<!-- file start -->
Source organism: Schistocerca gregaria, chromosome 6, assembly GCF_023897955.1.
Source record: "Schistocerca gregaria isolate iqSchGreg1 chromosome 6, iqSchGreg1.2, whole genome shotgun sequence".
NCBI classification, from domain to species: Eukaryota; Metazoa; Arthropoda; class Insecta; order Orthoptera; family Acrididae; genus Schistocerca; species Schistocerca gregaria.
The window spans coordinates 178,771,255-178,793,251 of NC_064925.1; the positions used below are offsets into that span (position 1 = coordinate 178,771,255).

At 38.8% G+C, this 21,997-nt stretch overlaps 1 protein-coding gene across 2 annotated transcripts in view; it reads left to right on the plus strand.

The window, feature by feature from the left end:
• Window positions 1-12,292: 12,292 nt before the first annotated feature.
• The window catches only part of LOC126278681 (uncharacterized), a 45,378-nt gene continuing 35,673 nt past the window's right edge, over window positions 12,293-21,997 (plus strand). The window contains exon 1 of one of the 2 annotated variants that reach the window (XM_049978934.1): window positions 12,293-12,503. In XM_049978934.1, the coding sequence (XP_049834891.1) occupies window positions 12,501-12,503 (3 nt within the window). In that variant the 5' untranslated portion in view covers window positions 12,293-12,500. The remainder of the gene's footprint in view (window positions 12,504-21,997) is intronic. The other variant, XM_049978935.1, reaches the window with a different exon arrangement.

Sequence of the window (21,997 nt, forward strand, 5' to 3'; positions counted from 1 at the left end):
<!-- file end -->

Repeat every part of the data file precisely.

Source organism: Schistocerca gregaria, chromosome 6, assembly GCF_023897955.1.
Source record: "Schistocerca gregaria isolate iqSchGreg1 chromosome 6, iqSchGreg1.2, whole genome shotgun sequence".
NCBI classification, from domain to species: Eukaryota; Metazoa; Arthropoda; class Insecta; order Orthoptera; family Acrididae; genus Schistocerca; species Schistocerca gregaria.
The window spans coordinates 178,771,255-178,793,251 of NC_064925.1; the positions used below are offsets into that span (position 1 = coordinate 178,771,255).

At 38.8% G+C, this 21,997-nt stretch overlaps 1 protein-coding gene across 2 annotated transcripts in view; it reads left to right on the plus strand.

The window, feature by feature from the left end:
• Window positions 1-12,292: 12,292 nt before the first annotated feature.
• The window catches only part of LOC126278681 (uncharacterized), a 45,378-nt gene continuing 35,673 nt past the window's right edge, over window positions 12,293-21,997 (plus strand). The window contains exon 1 of one of the 2 annotated variants that reach the window (XM_049978934.1): window positions 12,293-12,503. In XM_049978934.1, the coding sequence (XP_049834891.1) occupies window positions 12,501-12,503 (3 nt within the window). In that variant the 5' untranslated portion in view covers window positions 12,293-12,500. The remainder of the gene's footprint in view (window positions 12,504-21,997) is intronic. The other variant, XM_049978935.1, reaches the window with a different exon arrangement.

Sequence of the window (21,997 nt, forward strand, 5' to 3'; positions counted from 1 at the left end):